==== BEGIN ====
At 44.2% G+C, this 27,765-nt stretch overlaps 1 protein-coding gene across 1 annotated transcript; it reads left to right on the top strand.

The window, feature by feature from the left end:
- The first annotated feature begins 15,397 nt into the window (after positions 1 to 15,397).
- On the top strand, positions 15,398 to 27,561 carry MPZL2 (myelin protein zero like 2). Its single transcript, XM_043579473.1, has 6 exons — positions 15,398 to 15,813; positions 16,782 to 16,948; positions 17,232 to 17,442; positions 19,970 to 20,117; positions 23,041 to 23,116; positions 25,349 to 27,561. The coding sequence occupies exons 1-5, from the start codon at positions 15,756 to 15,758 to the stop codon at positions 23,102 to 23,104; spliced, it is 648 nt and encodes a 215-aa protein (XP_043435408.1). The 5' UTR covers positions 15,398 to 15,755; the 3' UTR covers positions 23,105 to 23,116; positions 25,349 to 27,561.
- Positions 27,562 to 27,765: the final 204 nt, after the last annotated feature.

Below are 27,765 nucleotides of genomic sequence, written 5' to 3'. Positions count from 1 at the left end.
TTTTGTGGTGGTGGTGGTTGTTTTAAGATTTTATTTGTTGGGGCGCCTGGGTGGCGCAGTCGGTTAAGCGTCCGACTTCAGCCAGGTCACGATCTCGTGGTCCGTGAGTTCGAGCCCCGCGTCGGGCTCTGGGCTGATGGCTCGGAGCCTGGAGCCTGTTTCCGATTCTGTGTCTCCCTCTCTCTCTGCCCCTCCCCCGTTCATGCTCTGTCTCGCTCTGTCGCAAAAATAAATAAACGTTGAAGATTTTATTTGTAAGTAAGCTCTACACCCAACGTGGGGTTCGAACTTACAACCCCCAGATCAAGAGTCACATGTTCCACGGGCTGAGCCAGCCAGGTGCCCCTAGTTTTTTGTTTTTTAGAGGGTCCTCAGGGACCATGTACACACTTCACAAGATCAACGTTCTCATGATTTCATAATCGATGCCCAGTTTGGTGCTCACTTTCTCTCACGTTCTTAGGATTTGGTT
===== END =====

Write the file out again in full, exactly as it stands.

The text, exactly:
At 44.2% G+C, this 27,765-nt stretch overlaps 1 protein-coding gene across 1 annotated transcript; it reads left to right on the top strand.

The window, feature by feature from the left end:
- The first annotated feature begins 15,397 nt into the window (after positions 1 to 15,397).
- On the top strand, positions 15,398 to 27,561 carry MPZL2 (myelin protein zero like 2). Its single transcript, XM_043579473.1, has 6 exons — positions 15,398 to 15,813; positions 16,782 to 16,948; positions 17,232 to 17,442; positions 19,970 to 20,117; positions 23,041 to 23,116; positions 25,349 to 27,561. The coding sequence occupies exons 1-5, from the start codon at positions 15,756 to 15,758 to the stop codon at positions 23,102 to 23,104; spliced, it is 648 nt and encodes a 215-aa protein (XP_043435408.1). The 5' UTR covers positions 15,398 to 15,755; the 3' UTR covers positions 23,105 to 23,116; positions 25,349 to 27,561.
- Positions 27,562 to 27,765: the final 204 nt, after the last annotated feature.

Below are 27,765 nucleotides of genomic sequence, written 5' to 3'. Positions count from 1 at the left end.
TTTTGTGGTGGTGGTGGTTGTTTTAAGATTTTATTTGTTGGGGCGCCTGGGTGGCGCAGTCGGTTAAGCGTCCGACTTCAGCCAGGTCACGATCTCGTGGTCCGTGAGTTCGAGCCCCGCGTCGGGCTCTGGGCTGATGGCTCGGAGCCTGGAGCCTGTTTCCGATTCTGTGTCTCCCTCTCTCTCTGCCCCTCCCCCGTTCATGCTCTGTCTCGCTCTGTCGCAAAAATAAATAAACGTTGAAGATTTTATTTGTAAGTAAGCTCTACACCCAACGTGGGGTTCGAACTTACAACCCCCAGATCAAGAGTCACATGTTCCACGGGCTGAGCCAGCCAGGTGCCCCTAGTTTTTTGTTTTTTAGAGGGTCCTCAGGGACCATGTACACACTTCACAAGATCAACGTTCTCATGATTTCATAATCGATGCCCAGTTTGGTGCTCACTTTCTCTCACGTTCTTAGGATTTGGTT